Teachers in violent Cape Flats taught how to shake away the stress

Great article in the South African Sunday Times by Dave Chambers. Academics at Stellenbosch University have found TRE® can help reduce vicarious trauma in teaching staff working in“high-risk” schools

Unemployment‚ poverty‚ crime‚ violence and gangs are leaving teachers on the Cape Flats traumatised.

Now academics at Stellenbosch University have found that a technique that involves inducing “shivers and shakes‚ quivers and quakes” can help them to deal with the stress of working in “high-risk” schools

  • Plain truth: Life’s hard but Cape Flats has a lot to celebrateWith an estimated population of 700‚000 Mitchells Plain‚ on the Cape Flats‚ is one of the country’s biggest neighbourhoods. This year marked its 40th anniversary and for the eighth year in a row it will host one of the Western Cape’s biggest festivals. 

The psychologists‚ Sharon Johnson and Anthony Naidoo‚ tested three stress-relief approaches on 43 teachers from four schools.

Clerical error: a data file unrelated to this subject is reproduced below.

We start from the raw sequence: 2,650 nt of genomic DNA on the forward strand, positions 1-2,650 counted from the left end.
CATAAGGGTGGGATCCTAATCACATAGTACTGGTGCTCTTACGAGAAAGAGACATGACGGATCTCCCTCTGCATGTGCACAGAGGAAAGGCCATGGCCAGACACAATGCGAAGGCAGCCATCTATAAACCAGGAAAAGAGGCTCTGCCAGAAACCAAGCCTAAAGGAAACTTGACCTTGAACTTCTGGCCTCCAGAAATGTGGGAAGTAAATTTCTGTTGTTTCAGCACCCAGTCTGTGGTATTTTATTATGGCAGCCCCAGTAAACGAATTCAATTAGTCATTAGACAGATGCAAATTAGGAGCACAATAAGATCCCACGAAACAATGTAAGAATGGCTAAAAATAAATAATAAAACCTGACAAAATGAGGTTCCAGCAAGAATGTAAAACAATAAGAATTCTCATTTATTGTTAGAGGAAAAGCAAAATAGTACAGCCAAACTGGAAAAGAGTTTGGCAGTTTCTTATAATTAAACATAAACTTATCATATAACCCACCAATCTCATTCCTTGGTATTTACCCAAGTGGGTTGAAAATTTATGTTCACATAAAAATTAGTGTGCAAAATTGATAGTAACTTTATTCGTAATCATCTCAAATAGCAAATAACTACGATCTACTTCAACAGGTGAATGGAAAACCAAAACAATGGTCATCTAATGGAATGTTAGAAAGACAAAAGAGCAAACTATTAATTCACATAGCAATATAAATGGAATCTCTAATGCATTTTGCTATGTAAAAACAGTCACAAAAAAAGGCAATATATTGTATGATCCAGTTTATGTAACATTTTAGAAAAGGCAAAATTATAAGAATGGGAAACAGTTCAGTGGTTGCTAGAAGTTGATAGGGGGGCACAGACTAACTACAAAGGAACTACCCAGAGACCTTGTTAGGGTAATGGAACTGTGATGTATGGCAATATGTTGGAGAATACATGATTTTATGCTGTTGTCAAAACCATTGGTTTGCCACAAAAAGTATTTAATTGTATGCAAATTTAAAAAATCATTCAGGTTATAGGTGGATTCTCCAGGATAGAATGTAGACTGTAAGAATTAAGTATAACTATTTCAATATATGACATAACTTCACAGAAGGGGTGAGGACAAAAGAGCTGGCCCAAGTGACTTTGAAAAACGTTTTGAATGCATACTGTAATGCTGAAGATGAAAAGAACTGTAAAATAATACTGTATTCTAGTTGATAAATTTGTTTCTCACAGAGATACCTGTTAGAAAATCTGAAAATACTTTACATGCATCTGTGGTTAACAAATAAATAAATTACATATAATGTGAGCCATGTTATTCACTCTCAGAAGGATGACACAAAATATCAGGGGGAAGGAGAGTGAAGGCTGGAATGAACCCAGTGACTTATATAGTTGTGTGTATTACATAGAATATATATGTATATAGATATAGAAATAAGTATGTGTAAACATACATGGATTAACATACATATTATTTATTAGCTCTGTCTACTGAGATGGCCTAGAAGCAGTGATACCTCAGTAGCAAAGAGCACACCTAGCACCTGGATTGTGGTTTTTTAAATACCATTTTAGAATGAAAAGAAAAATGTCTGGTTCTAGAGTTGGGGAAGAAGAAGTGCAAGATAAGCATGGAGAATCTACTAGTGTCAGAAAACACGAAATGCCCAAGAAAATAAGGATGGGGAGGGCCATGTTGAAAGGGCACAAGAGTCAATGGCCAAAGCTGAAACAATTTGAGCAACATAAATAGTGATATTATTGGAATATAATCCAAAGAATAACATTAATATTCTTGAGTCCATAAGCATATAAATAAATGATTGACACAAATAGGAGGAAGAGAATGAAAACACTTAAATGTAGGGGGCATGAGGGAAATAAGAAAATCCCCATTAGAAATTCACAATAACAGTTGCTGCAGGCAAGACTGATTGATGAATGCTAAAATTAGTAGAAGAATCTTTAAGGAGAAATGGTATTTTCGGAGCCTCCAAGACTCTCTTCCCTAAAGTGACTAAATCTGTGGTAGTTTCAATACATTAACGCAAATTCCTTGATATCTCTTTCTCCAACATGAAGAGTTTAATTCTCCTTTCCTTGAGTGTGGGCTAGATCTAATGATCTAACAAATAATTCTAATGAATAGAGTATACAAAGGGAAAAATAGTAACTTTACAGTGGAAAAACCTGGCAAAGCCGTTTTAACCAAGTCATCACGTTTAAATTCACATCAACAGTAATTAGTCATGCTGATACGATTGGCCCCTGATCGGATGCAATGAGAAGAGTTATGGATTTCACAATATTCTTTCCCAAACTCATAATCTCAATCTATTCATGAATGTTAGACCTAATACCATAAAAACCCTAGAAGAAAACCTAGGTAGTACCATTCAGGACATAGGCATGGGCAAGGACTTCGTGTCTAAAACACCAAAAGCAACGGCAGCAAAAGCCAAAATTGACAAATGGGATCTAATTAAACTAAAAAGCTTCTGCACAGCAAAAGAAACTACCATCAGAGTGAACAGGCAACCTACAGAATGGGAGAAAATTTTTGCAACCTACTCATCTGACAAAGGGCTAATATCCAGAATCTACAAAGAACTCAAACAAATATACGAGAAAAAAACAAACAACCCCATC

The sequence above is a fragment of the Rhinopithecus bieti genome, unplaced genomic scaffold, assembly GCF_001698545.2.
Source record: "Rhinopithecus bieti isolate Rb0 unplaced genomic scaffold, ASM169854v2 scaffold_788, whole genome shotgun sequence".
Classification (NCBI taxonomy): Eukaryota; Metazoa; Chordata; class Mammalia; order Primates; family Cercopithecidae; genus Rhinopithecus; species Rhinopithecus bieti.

All the techniques had benefits‚ but the “neurogenic tremors” — advocated by US doctor David Berceli and depicted in numerous YouTube videos — “yielded a significant reduction in teacher stress”.

The so-called trauma release exercises induce tremors. The physiological changes are said to have a psychological knock-on.

The other stress-relief techniques in the study‚ taught in group sessions for a total of 15 hours over 10 weeks‚ focused on stimulating the limbic system in the brain with song‚ dance and massage “to bring about heart coherence and calmness”; and a more traditional cognitive and behavioural approach that involved group discussions and role-playing.

Writing in the South African Journal of Psychology‚ Johnson and Naidoo said: “All interventions were designed to deal primarily with issues of learner discipline‚ the greatest reported stressor of teachers in the study’s high-risk schools.

“The trauma release exercises allowed teachers to release tension in their bodies and perceived stress levels to be reduced. They were better able to handle learners in a more prosocial classroom.”

Source: South African Sunday Times